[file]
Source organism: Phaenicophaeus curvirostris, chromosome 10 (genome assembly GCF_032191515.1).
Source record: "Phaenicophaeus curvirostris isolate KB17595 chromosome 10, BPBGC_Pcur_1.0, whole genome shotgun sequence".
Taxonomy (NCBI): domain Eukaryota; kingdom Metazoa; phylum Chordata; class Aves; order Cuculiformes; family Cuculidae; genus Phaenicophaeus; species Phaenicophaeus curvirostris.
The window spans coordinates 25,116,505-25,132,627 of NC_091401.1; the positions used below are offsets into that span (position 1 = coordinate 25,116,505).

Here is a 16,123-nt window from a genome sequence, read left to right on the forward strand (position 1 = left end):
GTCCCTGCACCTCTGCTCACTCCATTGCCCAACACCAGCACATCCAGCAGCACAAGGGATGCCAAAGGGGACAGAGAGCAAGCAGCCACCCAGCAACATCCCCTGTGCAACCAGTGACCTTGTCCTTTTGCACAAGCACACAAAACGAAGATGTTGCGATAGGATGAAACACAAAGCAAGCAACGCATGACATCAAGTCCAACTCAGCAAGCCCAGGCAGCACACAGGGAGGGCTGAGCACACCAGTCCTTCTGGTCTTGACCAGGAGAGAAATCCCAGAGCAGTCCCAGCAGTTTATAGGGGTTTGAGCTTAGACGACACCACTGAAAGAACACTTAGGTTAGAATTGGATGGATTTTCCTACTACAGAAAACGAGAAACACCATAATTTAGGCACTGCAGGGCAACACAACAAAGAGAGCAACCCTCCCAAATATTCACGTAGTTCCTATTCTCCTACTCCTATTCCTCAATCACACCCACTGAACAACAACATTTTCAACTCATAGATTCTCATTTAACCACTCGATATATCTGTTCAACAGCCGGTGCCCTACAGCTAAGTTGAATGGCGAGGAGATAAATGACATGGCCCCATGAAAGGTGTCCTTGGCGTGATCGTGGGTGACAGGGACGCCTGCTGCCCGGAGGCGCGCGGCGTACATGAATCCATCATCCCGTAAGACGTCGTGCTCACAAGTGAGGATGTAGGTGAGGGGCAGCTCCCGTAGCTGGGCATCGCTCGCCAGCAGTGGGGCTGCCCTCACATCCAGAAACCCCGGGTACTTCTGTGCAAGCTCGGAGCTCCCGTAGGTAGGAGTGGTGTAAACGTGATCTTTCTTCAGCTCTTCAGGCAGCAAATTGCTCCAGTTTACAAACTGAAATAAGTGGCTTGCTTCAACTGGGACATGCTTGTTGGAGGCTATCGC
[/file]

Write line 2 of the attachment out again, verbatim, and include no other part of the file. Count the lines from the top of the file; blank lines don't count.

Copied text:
Source record: "Phaenicophaeus curvirostris isolate KB17595 chromosome 10, BPBGC_Pcur_1.0, whole genome shotgun sequence".